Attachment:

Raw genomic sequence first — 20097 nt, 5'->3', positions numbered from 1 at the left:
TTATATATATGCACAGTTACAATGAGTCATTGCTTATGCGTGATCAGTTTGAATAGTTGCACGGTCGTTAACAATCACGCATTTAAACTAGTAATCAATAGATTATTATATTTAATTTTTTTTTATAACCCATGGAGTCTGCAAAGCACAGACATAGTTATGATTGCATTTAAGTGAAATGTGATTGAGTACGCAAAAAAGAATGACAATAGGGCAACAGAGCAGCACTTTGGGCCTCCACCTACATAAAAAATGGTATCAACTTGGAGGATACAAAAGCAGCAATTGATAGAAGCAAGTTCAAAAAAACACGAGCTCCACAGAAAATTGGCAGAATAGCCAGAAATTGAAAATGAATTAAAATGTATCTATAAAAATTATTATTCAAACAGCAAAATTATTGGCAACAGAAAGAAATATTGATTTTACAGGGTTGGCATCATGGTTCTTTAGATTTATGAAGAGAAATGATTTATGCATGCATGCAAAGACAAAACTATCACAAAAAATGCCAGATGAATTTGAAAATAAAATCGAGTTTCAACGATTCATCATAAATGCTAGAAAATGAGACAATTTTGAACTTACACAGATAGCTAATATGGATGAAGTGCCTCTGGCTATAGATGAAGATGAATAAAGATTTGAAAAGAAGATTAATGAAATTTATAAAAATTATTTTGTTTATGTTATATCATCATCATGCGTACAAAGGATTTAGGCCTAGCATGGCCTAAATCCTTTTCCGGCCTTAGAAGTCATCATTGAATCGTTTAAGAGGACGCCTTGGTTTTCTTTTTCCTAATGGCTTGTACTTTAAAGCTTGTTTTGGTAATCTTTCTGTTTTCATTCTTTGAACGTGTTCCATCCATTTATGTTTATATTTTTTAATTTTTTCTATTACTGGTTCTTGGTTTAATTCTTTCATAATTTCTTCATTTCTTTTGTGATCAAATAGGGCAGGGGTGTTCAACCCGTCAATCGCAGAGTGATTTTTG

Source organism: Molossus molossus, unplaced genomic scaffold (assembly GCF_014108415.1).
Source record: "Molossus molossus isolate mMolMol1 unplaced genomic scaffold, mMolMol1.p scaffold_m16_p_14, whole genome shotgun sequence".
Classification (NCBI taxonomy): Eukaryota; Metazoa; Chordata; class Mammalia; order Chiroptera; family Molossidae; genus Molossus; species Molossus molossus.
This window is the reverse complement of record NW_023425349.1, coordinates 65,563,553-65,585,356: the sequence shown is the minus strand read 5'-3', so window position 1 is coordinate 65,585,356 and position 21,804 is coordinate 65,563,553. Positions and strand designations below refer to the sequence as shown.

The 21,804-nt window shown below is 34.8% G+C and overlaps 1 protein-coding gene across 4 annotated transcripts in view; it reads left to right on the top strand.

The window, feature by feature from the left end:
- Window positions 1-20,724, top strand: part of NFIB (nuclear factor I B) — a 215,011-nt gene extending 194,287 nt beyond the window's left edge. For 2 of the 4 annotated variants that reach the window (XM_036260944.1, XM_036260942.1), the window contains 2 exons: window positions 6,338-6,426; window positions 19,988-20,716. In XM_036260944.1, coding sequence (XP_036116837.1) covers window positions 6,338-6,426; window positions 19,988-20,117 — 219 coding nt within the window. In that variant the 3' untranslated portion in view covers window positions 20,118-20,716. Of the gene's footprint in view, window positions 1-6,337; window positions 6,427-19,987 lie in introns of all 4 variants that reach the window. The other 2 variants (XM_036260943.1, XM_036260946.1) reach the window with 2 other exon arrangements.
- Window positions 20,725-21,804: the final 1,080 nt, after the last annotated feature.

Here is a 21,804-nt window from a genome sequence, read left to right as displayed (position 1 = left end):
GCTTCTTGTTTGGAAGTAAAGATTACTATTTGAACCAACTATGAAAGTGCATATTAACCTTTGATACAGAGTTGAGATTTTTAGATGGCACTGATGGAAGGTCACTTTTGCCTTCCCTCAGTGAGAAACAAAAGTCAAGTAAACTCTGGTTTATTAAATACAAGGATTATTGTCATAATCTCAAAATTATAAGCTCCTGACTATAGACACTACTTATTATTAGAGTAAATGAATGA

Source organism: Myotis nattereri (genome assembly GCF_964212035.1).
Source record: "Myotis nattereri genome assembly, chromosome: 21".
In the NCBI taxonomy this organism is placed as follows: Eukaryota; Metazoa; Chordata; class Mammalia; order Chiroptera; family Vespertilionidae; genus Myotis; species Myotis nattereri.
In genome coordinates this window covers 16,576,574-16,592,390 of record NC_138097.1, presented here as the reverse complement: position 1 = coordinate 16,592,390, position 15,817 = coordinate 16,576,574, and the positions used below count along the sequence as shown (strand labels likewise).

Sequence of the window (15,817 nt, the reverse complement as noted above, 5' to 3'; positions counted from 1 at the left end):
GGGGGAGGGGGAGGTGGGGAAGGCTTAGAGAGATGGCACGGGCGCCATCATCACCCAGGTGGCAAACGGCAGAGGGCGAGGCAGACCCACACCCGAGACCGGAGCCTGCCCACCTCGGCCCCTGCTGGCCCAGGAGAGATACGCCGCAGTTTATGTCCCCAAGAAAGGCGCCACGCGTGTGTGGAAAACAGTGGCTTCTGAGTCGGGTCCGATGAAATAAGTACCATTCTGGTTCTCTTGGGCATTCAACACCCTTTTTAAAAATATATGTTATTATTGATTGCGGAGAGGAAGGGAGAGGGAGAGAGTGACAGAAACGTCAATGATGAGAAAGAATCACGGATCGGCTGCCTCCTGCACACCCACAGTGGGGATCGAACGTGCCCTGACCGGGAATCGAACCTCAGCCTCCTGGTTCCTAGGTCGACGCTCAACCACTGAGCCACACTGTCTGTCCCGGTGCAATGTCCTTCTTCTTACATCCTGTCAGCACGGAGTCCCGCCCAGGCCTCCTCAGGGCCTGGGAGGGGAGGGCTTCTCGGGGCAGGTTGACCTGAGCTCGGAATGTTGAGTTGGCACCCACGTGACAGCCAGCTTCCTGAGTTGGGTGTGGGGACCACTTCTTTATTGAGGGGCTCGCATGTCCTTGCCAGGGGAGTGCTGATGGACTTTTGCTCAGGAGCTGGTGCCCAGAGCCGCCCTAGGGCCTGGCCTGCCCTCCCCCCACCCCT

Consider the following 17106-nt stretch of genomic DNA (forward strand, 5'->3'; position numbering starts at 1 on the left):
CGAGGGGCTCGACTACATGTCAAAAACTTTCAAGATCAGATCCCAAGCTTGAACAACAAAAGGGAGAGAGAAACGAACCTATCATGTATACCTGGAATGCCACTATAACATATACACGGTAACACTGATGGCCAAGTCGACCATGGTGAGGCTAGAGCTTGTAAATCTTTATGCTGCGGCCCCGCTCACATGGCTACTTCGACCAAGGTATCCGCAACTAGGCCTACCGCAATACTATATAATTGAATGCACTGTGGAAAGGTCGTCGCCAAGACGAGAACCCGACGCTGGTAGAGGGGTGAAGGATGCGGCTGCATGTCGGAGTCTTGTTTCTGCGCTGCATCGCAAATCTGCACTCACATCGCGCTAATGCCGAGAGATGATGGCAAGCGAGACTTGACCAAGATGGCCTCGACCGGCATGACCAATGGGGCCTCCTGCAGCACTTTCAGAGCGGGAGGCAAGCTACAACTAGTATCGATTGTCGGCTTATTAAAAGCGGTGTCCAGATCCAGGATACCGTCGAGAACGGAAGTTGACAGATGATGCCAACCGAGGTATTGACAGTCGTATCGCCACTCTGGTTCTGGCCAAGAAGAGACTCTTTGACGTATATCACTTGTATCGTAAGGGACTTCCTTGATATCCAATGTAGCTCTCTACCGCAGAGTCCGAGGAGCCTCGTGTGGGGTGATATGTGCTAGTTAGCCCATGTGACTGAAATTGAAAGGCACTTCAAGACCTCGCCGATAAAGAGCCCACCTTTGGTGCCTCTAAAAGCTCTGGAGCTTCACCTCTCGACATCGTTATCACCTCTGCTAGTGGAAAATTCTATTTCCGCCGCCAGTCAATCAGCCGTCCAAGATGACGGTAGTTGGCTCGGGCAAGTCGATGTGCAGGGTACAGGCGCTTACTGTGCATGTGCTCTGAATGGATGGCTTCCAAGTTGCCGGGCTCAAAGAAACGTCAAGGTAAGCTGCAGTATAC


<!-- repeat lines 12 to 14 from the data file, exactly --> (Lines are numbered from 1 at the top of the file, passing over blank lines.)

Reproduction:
GCTTCTTGTTTGGAAGTAAAGATTACTATTTGAACCAACTATGAAAGTGCATATTAACCTTTGATACAGAGTTGAGATTTTTAGATGGCACTGATGGAAGGTCACTTTTGCCTTCCCTCAGTGAGAAACAAAAGTCAAGTAAACTCTGGTTTATTAAATACAAGGATTATTGTCATAATCTCAAAATTATAAGCTCCTGACTATAGACACTACTTATTATTAGAGTAAATGAATGA

Source organism: Myotis nattereri (genome assembly GCF_964212035.1).
Source record: "Myotis nattereri genome assembly, chromosome: 21".